have been enrolled in an approved medical school for the fall
term of 1966. Preference will be given to students admitted to
the College of Medicine at the University of Miami and the
University of Florida. Interested students should contact the
Pre-Professional Counseling Office, 107 Anderson.
TRANSFER DEADLINE: March 25 is the deadline for stu students
dents students to complete forms for transferring colleges for the
Spring Trimester. Students who plan to attend the Spring
Trimester and who plan to transfer colleges lower division
to upper division, undergraduate to graduate, etc. should
file application as soon as possible in order to prevent delays
in registration. Forms may be picked up and returned to 34
Tigert.
DONT FORGET PHOTO APPOINTMENT: All students are
reminded to keep their appointments for having identification
card photographs made. Students who fail to keep their appoint appointment
ment appointment will be charged a $5 fee to obtain identification cards at
a later date. The cards will become official University docu documents
ments documents in September, 1966, and will be necessary to obtain
football tickets and to check out books from the library.
Photographs are being made in Room 324, Florida Union,
during March. All students who plan to return to the University
in September will be required to have photographs taken for
identification cards. vL,
FACULTY
MEDICARE REMINDER: Medicare is available to virtually
all individuals age 65 or over, reminds the Personnel De Department.
partment. Department. Persons do not have to be retired or covered by
Social Security. Enrollment deadline is March 31; benefits
become effective July 1. Details may be obtained from the
Social Security Office, 411 SW 2 Ave.
.
Gen. Bus., Acctg. CHRYSLER CORP. AE, EE, ME, CE, Ps,
Math. WEST VIRGINIA STATE ROAD COMMISSION CE.
F. W. WOOLWORTH All majors. BLUE CROSS-BLUE
SHIELD OF FLORIDA, INC. Gen. Bus., Lib. Arts, Ed.
FLORIDA STATE ROAD DEPT. CE.
MARCH 16-17: AGRICO CHEMICAL CO. ChE, ME, IE,
Chem.
MARCH 17: FLORIDA NATIONAL BANK Gen. Bus.,
Agric., Lib. Arts., Ed., Journ. & Comm. U. S. PUBLIC
HEALTH SERVICE Lib. Arts, Ed., Gen. Bus. THE UP UPJOHN
JOHN UPJOHN CO. Gen. Bus., Lib. Arts, Ed. HAZELTINE CORP.
EE, ME. FMC CORP. ChE, EE, ME, IE. BURROUGHS
CORP. Gen. Bus., Mktg., Acctg. UNITED FRUIT CO.
Fin., Acctg., Econ., Agri., EE, ME. JEWEL TEA CO. Gen.
Bus., Mktg., Lib. Arts, Ed. ARMOUR AGRICULTURAL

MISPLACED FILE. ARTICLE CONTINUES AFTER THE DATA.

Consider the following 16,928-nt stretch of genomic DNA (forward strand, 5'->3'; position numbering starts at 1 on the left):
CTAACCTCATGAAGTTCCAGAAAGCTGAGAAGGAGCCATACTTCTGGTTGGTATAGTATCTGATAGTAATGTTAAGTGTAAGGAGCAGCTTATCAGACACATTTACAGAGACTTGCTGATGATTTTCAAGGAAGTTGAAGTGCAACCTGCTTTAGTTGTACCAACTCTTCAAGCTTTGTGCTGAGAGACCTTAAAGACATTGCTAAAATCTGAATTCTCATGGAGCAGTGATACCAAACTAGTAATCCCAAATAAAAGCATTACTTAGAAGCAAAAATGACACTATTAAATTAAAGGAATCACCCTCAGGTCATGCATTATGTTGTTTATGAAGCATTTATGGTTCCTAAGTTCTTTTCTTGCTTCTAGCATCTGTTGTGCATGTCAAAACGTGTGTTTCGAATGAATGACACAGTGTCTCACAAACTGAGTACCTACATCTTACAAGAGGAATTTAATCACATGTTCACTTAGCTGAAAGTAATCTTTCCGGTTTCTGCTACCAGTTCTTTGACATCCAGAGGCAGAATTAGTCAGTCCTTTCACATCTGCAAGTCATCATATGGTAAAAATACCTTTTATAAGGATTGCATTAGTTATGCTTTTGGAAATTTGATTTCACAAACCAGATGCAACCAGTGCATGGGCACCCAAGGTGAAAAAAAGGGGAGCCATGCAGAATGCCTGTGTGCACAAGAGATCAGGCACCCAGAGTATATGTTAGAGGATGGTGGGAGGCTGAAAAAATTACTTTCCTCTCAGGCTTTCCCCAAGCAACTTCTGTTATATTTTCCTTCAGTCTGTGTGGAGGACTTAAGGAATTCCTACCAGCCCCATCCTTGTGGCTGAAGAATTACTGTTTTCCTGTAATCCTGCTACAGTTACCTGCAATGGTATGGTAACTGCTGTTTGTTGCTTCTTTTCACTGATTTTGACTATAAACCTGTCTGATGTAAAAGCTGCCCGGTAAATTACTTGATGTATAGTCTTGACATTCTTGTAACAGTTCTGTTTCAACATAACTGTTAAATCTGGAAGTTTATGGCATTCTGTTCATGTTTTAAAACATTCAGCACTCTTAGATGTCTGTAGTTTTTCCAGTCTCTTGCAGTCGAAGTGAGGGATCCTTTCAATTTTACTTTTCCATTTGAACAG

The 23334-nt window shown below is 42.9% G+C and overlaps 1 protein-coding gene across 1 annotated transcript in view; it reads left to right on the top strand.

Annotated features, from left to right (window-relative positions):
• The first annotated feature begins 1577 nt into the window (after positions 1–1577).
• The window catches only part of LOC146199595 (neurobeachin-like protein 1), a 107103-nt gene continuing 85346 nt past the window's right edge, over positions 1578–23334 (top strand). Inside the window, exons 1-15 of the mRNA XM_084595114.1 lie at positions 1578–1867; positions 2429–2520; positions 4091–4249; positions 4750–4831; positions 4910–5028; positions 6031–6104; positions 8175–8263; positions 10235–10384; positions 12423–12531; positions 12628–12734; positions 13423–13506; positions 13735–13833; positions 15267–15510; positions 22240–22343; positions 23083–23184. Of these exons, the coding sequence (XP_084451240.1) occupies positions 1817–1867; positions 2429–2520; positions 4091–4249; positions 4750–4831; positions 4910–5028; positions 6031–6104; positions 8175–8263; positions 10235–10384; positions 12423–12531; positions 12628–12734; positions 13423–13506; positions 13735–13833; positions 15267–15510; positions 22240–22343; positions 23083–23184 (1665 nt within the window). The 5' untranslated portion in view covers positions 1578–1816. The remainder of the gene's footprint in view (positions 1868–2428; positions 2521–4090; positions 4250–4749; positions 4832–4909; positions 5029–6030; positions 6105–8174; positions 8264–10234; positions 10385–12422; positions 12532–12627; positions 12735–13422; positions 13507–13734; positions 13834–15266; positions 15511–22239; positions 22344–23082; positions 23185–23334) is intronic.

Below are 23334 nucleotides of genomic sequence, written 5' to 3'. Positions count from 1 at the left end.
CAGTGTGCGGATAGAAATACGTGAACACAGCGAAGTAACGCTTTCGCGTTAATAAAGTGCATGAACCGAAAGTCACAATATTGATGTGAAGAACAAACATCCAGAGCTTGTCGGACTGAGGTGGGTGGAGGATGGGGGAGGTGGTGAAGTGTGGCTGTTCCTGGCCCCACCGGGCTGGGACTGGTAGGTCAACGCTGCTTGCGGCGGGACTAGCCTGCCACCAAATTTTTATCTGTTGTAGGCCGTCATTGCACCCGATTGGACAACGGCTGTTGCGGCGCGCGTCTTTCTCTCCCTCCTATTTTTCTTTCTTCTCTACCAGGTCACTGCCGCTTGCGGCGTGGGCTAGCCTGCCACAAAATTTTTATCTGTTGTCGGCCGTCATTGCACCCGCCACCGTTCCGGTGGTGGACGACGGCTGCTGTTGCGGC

CHEMICAL CO. -- Agri., Bus. Admin., Lib. Arts, Mktg.

The Florida Alligator, Friday March 11, 1966

HONOR COURT: Sat., Mar. 12, 1-1:30 p.m., FU
324. Selection of jurors.
HONOR COUKt: Sun., Mar. 13, 12:30 3 p.m.,
FU 324. Selection of jurors.
DUPLICATE BRIDGE: Sun., Mar. 13, 1:30 p.m.,
FU 215. UF students, faculty and staff only. 25? per
person.
ENGINEERING FAIR: Sun., Mar. 13, 2 8 p.m.,
Eng. Bldg.
FACULTY CHAMBER MUSIC SERIES: Sun., Mar. 13,
4 p.m., MSB Aud. All Mozart program.
CHRISTIAN SCIENCE ORGANIZATION: Sun., Mar.
13, 7:30 p.m., FU Johnson Lounge. All International
students invited.
FU JAMAICA TOUR: April 23-29, 1966. $165.00.
Apply FU 315, deadline Mar. 31. Open to UF personnel
and general public.
FU EUROPEAN TOUR: June 21-Aug. 15. Apply
FU 315, deadline Mar. 15. Open to UF students,
faculty and staff only.

I THIS
I SPACE
I A
I A
I
I A
I B
I E
I CALL
I UNIV.
I EXT.
I 2832
WE GOT
SO DIG
I CAUSE WE
I CHARGE SO LITTLE
I rent a car from t
fCOMOCAHj
I -3 vlJ*
it We feature Valiants & ott>r 1
S CHRYSLER built cars Gas Gasif
if Gasif oil insurance all included! |
I PHONE 376-3644
I 637 NW 1301 St.

LOANS
SHORT TILL PAYDAY
BUYING SECOND CAR I
525-S6OO I
M irmn J iiuiHv ( (imp.my Inc. I
1' U ('*fiiM.'i i

Page 10



* £A^
\ A JU A
*& 'jti&sfkr &
IK l mL*f '"W ;
I
I M
§ ik %
flB r<'
HL wKwr'^msw^
?
f MfA^
. JflflHHf
~ *>/
I GENERAL J.A. VAN FLEET
I. . will give a lecture on Asia Monday night. He has been decorated
I several Asian nations for his military u and humanitarian service.
WELCOME
HIGH SCHOOL I
STUDENTS AND I
VISITORS I
/ * H 1
FLORIDA IMPRINTED I
SWEATSHIRTS I
Short & Long Sleeve I
12 Different Colors I
$2"
FLORIDA IMPRINTED I
T SHIRTS I
$1
GiTOE SHOP)
1710 W. UNIVERSITY AVENUE 11
ON THE "GOLD COAST" 11
ALSO: DEALER FOR H.I.S. SLACKS AND PANTS I I

Former UF Coach
Spejak s On Asia
Retired Army Gen. James A.
Van Fleet will discuss Asia Mon Monday
day Monday at 8:15 p.m. in the University
Auditorium.
Van Fleet, who has been decor decorated
ated decorated by several Asian nations for
his military and humanitarian
service in that area, will give the
Robert Tyree Benton Memorial
Lecture.
In addition to his war service
and peace-keeping missions in
Korea and Greece, Gen. Van Fleet
undertook a survey of U. S. mili military